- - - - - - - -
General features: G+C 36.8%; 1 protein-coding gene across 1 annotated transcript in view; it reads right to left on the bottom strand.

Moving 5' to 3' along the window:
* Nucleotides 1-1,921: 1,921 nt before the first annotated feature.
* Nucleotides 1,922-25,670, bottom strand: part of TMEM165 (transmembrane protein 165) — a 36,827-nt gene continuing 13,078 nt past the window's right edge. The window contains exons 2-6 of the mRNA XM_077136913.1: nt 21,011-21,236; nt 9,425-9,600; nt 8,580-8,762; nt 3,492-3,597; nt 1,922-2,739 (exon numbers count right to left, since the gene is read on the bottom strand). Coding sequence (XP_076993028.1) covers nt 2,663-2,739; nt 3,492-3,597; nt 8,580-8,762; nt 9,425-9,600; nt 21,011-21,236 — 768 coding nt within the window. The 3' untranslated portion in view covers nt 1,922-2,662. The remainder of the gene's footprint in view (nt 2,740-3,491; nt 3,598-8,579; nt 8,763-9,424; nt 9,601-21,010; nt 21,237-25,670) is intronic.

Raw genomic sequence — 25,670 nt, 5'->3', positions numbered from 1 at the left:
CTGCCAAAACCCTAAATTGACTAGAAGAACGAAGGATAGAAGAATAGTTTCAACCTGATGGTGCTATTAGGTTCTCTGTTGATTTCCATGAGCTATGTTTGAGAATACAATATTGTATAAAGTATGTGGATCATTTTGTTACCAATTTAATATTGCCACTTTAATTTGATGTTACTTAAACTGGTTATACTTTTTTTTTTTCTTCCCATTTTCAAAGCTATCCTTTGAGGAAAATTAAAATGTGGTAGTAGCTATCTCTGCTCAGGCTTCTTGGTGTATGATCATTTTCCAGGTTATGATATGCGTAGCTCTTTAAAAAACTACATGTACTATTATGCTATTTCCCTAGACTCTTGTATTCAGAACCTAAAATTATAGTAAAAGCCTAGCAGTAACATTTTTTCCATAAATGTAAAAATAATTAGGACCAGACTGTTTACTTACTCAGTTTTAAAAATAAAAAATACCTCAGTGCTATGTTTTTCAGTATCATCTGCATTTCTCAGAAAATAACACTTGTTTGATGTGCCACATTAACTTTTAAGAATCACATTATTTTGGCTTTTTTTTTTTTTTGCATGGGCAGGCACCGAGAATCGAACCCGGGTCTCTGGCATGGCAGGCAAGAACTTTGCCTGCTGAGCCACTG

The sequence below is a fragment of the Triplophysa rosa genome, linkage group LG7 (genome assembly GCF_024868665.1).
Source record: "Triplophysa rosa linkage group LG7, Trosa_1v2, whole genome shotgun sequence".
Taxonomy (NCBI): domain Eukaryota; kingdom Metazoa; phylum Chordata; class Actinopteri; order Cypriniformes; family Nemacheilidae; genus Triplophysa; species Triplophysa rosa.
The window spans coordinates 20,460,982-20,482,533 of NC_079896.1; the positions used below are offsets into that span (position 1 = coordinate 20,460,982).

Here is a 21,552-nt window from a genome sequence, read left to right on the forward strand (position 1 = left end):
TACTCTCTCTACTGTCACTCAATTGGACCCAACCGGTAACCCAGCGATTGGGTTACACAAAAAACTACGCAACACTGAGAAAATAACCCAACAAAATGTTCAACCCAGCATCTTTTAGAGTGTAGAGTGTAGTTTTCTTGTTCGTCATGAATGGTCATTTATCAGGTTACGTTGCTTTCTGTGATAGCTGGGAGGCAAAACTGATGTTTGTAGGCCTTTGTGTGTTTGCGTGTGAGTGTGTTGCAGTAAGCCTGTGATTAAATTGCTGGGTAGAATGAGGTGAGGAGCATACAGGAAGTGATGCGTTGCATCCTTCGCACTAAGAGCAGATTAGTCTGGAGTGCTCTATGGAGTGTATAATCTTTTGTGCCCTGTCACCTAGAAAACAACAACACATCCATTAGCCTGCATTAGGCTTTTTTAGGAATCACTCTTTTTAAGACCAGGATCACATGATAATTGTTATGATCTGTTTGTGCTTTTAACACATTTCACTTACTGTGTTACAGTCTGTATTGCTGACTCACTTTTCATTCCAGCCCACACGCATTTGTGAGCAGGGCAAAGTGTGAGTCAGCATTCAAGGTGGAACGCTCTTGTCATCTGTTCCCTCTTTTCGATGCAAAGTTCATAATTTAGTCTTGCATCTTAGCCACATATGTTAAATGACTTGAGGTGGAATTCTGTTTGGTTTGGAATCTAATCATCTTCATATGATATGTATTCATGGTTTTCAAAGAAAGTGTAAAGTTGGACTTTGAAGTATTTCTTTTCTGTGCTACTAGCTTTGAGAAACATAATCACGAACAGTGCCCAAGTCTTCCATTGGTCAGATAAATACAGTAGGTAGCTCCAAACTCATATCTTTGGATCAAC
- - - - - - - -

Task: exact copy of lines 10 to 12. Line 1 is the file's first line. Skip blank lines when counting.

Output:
The window spans coordinates 20,460,982-20,482,533 of NC_079896.1; the positions used below are offsets into that span (position 1 = coordinate 20,460,982).

Here is a 21,552-nt window from a genome sequence, read left to right on the forward strand (position 1 = left end):
TACTCTCTCTACTGTCACTCAATTGGACCCAACCGGTAACCCAGCGATTGGGTTACACAAAAAACTACGCAACACTGAGAAAATAACCCAACAAAATGTTCAACCCAGCATCTTTTAGAGTGTAGAGTGTAGTTTTCTTGTTCGTCATGAATGGTCATTTATCAGGTTACGTTGCTTTCTGTGATAGCTGGGAGGCAAAACTGATGTTTGTAGGCCTTTGTGTGTTTGCGTGTGAGTGTGTTGCAGTAAGCCTGTGATTAAATTGCTGGGTAGAATGAGGTGAGGAGCATACAGGAAGTGATGCGTTGCATCCTTCGCACTAAGAGCAGATTAGTCTGGAGTGCTCTATGGAGTGTATAATCTTTTGTGCCCTGTCACCTAGAAAACAACAACACATCCATTAGCCTGCATTAGGCTTTTTTAGGAATCACTCTTTTTAAGACCAGGATCACATGATAATTGTTATGATCTGTTTGTGCTTTTAACACATTTCACTTACTGTGTTACAGTCTGTATTGCTGACTCACTTTTCATTCCAGCCCACACGCATTTGTGAGCAGGGCAAAGTGTGAGTCAGCATTCAAGGTGGAACGCTCTTGTCATCTGTTCCCTCTTTTCGATGCAAAGTTCATAATTTAGTCTTGCATCTTAGCCACATATGTTAAATGACTTGAGGTGGAATTCTGTTTGGTTTGGAATCTAATCATCTTCATATGATATGTATTCATGGTTTTCAAAGAAAGTGTAAAGTTGGACTTTGAAGTATTTCTTTTCTGTGCTACTAGCTTTGAGAAACATAATCACGAACAGTGCCCAAGTCTTCCATTGGTCAGATAAATACAGTAGGTAGCTCCAAACTCATATCTTTGGATCAAC